Stack Overflow is a community of 4.7 million programmers, just like you, helping each other.

Join them; it only takes a minute:

Sign up
Join the Stack Overflow community to:
  1. Ask programming questions
  2. Answer and help your peers
  3. Get recognized for your expertise

This article by Sencha covers how to use the built in validation rules (presence, length, format, inclusion, exclusion) and mentions that adding custom rules is easy, but doesn't ever explain how to do it. I've googled high and low and read the sencha docs, but I can't find anything on how to do it. Any Ideas?

http://www.sencha.com/learn/using-validations-and-associations-in-sencha-touch

share|improve this question
up vote 7 down vote accepted

I think it's one of the slight errors in the documentation. I got them to work by adding some code

if (Ext.data) {
    Ext.data.validations.custom = function (config, value) {
        if (config && Ext.isFunction(config.fn)) {
            //this should be the model
            if (config.self) {
                return config.fn.call(config.self, value);
            } else {
                return config.fn(value);
            } 
        }
        else 
        {
            return false;
        }
    };
    Ext.data.validations.customMessage = "Error";
}

Then to add a validation to a model, add an object to the model's validations array with type set to 'custom', e.g.

{ 
    type: 'custom', field: 'SomeField', message: "Your field is bad",
    fn: function (SomeFieldValueForThisInstance) {
       //Add some validation code.  The this pointer is set to the model object
       //so you can call this.get("SomeOtherFieldToCheck")
       //or any other instance method

       //if the field is good
       return true;
       //else
       return false;
    }
}

Update: @salgiza was right, there's a few steps I forgot to mention in order to set the 'this' pointer correctly. If you look in the sencha touch code you'll see that at the end of Ext.data.Model's constructor it checks to see if there's an init function defined on the object, and if so, calls it

        if (typeof this.init == 'function') {
            this.init();

After you define your model you can add an init function to the prototype. In the function, iterate over the validations for the object and add a reference to this. This step should be done before any of the models are created.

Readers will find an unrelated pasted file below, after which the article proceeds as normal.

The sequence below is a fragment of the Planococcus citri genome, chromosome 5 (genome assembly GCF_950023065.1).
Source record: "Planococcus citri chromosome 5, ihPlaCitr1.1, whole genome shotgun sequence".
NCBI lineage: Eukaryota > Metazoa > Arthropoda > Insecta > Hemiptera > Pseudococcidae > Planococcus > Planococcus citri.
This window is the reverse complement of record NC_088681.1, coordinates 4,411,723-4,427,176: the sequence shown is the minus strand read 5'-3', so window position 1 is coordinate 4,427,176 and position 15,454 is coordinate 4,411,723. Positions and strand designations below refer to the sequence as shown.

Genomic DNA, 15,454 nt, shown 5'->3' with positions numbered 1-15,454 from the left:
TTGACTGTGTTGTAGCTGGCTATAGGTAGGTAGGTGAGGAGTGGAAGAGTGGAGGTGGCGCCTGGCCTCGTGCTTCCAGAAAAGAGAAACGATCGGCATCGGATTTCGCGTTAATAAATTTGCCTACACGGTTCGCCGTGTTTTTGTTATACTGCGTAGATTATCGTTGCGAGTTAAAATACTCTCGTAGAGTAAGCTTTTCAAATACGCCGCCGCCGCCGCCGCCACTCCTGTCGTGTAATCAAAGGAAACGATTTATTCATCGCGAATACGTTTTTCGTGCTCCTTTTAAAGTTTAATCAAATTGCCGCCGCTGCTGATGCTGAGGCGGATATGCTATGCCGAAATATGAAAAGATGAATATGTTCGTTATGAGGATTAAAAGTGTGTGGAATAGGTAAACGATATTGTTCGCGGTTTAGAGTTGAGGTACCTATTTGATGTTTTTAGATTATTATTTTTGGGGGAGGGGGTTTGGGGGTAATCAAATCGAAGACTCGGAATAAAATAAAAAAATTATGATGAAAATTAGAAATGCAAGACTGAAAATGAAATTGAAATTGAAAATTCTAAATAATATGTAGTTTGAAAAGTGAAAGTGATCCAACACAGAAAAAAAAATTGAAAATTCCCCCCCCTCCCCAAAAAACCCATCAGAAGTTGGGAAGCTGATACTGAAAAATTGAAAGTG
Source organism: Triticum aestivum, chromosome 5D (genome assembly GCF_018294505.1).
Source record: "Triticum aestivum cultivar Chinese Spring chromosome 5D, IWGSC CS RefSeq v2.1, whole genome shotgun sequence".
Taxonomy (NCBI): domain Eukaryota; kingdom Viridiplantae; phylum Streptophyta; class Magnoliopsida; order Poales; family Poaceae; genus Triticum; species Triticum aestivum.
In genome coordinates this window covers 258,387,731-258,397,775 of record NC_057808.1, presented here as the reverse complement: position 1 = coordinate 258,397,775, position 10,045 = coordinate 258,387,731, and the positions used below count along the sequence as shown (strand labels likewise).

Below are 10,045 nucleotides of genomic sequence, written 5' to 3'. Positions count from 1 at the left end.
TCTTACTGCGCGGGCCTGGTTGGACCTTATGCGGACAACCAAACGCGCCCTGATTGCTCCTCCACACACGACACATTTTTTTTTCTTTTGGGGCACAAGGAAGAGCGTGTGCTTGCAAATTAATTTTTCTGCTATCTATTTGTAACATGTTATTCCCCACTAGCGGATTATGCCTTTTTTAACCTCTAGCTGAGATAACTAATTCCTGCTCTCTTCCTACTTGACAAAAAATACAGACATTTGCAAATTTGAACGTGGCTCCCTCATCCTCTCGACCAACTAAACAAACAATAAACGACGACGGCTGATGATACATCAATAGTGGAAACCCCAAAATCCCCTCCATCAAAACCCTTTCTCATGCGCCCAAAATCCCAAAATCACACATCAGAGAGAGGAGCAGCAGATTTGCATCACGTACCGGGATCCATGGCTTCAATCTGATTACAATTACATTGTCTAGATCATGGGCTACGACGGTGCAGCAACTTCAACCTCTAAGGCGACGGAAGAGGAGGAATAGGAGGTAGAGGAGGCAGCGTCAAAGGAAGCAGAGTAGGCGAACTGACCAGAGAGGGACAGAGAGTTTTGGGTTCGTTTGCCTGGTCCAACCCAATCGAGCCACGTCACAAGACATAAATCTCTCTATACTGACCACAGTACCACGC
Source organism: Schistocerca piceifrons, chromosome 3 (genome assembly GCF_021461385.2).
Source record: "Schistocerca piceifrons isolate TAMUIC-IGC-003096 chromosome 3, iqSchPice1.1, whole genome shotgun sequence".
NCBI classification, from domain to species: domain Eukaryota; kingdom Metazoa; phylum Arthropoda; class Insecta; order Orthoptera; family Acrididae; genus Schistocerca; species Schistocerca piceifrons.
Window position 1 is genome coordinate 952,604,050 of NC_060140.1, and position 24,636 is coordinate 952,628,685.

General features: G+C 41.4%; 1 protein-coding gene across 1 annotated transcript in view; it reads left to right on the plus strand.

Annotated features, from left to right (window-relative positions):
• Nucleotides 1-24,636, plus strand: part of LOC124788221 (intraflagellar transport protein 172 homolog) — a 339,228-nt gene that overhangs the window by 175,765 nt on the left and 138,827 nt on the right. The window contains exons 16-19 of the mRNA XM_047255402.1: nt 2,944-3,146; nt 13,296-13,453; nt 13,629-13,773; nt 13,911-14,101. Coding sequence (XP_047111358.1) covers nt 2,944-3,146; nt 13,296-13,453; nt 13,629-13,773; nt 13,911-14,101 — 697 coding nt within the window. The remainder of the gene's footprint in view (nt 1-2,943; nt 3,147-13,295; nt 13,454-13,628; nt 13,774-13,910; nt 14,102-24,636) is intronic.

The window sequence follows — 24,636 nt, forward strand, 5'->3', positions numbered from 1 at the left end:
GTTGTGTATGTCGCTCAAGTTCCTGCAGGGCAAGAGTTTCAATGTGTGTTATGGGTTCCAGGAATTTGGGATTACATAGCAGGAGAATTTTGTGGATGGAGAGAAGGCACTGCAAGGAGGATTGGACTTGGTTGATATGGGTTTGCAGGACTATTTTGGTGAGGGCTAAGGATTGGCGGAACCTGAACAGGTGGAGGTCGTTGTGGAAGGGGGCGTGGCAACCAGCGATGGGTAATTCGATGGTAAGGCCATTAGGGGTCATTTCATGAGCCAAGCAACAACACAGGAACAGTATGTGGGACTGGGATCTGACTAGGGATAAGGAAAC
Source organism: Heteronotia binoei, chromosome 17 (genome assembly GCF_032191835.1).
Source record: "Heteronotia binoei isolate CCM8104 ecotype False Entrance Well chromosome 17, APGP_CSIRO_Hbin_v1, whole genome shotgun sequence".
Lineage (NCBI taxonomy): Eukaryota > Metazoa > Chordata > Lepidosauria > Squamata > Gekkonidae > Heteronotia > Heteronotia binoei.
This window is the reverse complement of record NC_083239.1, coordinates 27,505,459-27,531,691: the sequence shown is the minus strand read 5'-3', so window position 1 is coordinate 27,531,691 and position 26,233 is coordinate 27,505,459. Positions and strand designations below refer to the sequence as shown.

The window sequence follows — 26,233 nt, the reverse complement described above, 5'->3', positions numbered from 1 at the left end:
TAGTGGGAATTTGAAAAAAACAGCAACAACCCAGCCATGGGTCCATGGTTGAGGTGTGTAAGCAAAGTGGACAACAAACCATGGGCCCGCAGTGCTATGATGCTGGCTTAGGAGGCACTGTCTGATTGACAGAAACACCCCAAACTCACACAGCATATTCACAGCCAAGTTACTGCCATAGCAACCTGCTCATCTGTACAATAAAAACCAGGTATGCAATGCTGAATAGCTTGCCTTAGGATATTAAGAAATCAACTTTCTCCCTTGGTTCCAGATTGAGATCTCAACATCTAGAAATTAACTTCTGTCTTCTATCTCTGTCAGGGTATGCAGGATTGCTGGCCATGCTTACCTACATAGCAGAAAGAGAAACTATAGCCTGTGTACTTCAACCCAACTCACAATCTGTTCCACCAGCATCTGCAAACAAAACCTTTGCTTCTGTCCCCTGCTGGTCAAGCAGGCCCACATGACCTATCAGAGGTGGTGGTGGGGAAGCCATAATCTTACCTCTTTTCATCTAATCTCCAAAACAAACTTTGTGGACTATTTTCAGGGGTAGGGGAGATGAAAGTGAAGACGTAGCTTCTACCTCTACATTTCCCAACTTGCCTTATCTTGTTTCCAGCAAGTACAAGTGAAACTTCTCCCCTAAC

YourModel.prototype.init = function () {
        var i, len;
        if (this.validations) {
            for (i = 0, len = this.validations.length; i < len; i++) {
                this.validations[i].self = this;
            }
        }
    };

Then in the custom validation function above, just check if the config has a self pointer and if it does, call it with self. I've edited the code above to use self.

Note: I don't see the Model's init function documented, so if sencha gets rid of it, you'll have to add the this pointer to the model's validations some other way.

Sorry if this caused confusion for anybody.

share|improve this answer
    
I don't know if it's changed since you posted your answer, but in Sencha 1.1.1 the validation scope is the validation object, so there doesn't seem to be any way to get other values in the model, except for the one being validated (this.get does nothing, as "this" is not the model). – salgiza Nov 14 '11 at 12:17
    
1) You have too many else branches. 2) Where does YourModel.prototype.init go? This makes no sense. – Sarah Vessels Feb 28 '12 at 16:20
1  
@SarahVessels 1. You're right. I was missing a } for the second else block. Sorry about that. 2. YourModel.prototype.init can go anywhere as long as you execute it after you've declared your model. I use RequireJS to manage my dependencies so I include the module that adds to the prototype after I've included my models. – Jason Freitas Feb 28 '12 at 23:09
    
@JasonFreitas thanks for the clarification! The part that threw me off about YourModel.prototype.init was "This step should be done before any of the models are created." – Sarah Vessels Feb 29 '12 at 14:34

I've slightly adapted the code from Jason for sencha touch 2 (since validations is now in the config property of the model). I suggest creating a base class from which all your other model classes would inherit. Then, once you've done that, you can use jason's technics for adding custom validations in Ext.data.validations singleton.

Ext.define('MyApp.model.CustomModelBase', {
    extend: 'Ext.data.Model',

    //adding an initializer to let custom validators access "self"
    init : function () {
        var i, len;
        if (this.config.validations) {
            for (i = 0, len = this.config.validations.length; i < len; i++) {
                this.config.validations[i].self = this;
            }
        }
    }
});
share|improve this answer

i think the easiest way to add complex custom validations to your model is to overwrite the validate method. see below, due to the parent call, it supports the builtin validation types.

validate: function() {
    var me = this;
    var errors = this.callParent(arguments);

    /* custom complex validations here */
    if(true !== me.get('checkOne') &&
       true !== me.get('checkTwo') &&
       true !== me.get('checkThree')) {
       errors.add(Ext.create('Ext.data.Error', {
                    field  : 'checkOne',
                    message: 'Choose at least one check, e.g. checkOne'
                }));
    }

    return errors;
}
share|improve this answer

needed to implement a custom validation as well, googled, also found this tomalex0/SenchaTouch-Form-Validation on github

share|improve this answer

Your Answer

 
discard

By posting your answer, you agree to the privacy policy and terms of service.

Not the answer you're looking for? Browse other questions tagged or ask your own question.